Some brilliant new images of my project for the new Macmillan Unit at Tameside & Glossop Integrated Care NHS Foundation Trust have come to light. It is always refreshing to see how others see your work & the space it was created for. In this instance I was very kindly given permission by Mike Hearle, European Digital Marketing Manager for Construction Specialties – to use images from their website. Construction Specialities supplied and installed the solid timber handrails running through the unit. Take a look …the artwork was digitally printed and installed by VGL. The project was delivered by IBI Group Architects and Willis Newson, the UK’s leading arts and health consultancy.
RESEARCH – REGENERATION – RECLAMATION – RECYCLE – REMINISCENCE – REVEAL – REPLACE – RESONATE
The Rochester Riverside development aims to deliver 489 homes in Phases 1, 2 & 3. The first show homes are scheduled to be ready by September 2018. I have been researching and developing ideas to embed some of the social & industrial legacy from this site into the new build homes and apartments & not forgetting a new community which is being delivered. The site has a treasure trove of layered history to uncover fed by its unique position between Rochester and River Medway.
Intertidal Salt Marsh
St Nicholas Parish Rochester
Clay & Mud
Ship & Barge Building
Railway Goods Yard
Scrap Metal Merchants
By 2006 almost all the site had been cleared for re-development.
I have to find a way to be creative with the public art budget and to produce high quality, robust interventions, capable of withstanding the wear and tear of a contemporary urban space. My approach to this project has been to work with a series of 2.4m high brick walls, which form the entrances to parking courts on the Central Streets of Phase 1 & 2. I am also embedding work into the threshold entrances of six apartment blocks and numerous private houses throughout the site. Materials being investigated at this stage include granite, cast concrete, cast iron, architectural ceramic & brick. The concept drawings shown below are all subject to change, revision, omission – all the usual ups and downs of project development.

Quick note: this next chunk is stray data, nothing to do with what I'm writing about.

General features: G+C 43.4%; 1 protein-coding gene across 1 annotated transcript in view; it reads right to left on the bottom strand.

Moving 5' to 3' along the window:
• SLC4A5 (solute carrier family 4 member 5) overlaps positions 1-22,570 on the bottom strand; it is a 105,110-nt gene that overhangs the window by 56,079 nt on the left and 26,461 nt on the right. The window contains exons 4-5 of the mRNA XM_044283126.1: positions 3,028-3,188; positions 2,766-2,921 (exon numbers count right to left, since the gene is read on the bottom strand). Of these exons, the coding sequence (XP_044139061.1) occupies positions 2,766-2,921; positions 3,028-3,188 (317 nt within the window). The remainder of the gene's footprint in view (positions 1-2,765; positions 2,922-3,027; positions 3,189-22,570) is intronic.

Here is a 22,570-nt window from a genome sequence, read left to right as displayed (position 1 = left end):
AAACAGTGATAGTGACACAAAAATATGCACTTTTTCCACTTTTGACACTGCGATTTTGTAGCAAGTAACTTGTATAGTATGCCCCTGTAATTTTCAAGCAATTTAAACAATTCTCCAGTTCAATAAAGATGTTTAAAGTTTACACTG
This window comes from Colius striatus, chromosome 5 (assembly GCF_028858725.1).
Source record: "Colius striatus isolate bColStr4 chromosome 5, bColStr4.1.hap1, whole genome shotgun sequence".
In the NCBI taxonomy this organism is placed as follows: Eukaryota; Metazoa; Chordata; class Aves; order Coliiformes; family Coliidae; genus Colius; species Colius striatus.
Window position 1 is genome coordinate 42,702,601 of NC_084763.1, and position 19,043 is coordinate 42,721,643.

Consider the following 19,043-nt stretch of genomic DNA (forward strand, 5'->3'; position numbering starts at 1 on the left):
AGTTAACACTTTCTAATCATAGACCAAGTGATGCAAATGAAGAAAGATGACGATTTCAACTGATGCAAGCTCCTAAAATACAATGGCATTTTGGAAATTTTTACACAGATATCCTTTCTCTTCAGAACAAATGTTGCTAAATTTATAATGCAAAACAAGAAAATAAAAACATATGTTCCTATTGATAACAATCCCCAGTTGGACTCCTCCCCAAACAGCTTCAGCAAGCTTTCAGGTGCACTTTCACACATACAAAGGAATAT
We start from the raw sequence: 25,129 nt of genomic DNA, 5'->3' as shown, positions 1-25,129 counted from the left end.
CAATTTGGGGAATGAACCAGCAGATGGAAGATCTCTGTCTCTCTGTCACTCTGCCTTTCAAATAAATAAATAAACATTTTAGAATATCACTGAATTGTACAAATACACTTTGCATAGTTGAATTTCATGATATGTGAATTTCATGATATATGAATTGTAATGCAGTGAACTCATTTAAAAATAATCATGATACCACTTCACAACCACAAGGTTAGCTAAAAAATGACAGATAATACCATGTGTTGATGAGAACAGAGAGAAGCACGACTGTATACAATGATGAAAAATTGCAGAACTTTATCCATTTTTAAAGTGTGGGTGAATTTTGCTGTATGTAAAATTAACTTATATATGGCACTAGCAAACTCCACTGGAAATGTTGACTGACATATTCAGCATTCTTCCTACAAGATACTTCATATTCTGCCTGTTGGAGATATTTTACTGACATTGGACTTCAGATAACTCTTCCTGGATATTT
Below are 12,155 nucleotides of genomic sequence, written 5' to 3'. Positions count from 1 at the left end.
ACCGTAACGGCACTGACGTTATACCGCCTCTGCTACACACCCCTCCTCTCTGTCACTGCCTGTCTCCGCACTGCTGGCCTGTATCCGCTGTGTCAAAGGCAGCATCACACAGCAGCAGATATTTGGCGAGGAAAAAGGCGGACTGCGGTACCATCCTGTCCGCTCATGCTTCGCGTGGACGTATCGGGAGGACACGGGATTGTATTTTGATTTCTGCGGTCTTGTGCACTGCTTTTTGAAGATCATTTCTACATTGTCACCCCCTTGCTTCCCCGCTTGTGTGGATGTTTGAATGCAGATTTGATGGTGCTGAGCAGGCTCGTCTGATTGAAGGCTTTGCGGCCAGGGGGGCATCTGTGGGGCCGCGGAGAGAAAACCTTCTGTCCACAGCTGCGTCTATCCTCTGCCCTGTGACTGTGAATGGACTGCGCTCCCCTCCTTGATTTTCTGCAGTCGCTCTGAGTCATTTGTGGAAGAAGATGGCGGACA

These early concept drawings explore the various combinations of narrative elements which could be developed further. They are rather overstuffed with ideas at this stage – far too many to deliver – but are beginning to explore the legacy of the site via stories created by combining strands of research. Visiting menageries share space with Iron Foundry production and mud and clay trades carried out on the site. The elephant would be sandblasted into the brick surface, whilst adjacent panels of cast iron with relief detail and glazed brick units and polished granite are embedded into the brick structure.
Cast Iron proposals are being developed in collaboration with Hargreaves Foundry in Halifax.
The proposals for granite paving units with inset granite text are being explored in collaboration with Hardscape.
Architectural Ceramic proposals are being developed in collaboration with Darwen Terracotta & Faience
You may have seen some of our work embedded into the streetscape along Railway Street. Large scale granite kerbs contain words sandblasted or inlaid into the surface. You may wonder what these words mean, or how they relate to you. Here is a short explanation of how they came about.
We often talk about words having weight – of text being ‘set in stone’… or ’engraved in stone’…suggesting gravitas, importance, longevity, …we all like a funny ‘one liner’…colloquial, local…distinct Chatham voices…
Well, here in Chatham your words really are being set in stone…for all to read…for years to come –
You may know that the aim of this public realm project was to upgrade the route from Chatham Station to the Waterfront. This includes pedestrian and cycle routes as well as crossing points, upgrading paving materials, improving steps and ramps, opening up the public realm and streamlining access and pedestrian permeability. This work was driven by Francis Knight, Public Art Consultants & our project collaborators and consultants to Medway Council, LDA Design and Project Centre.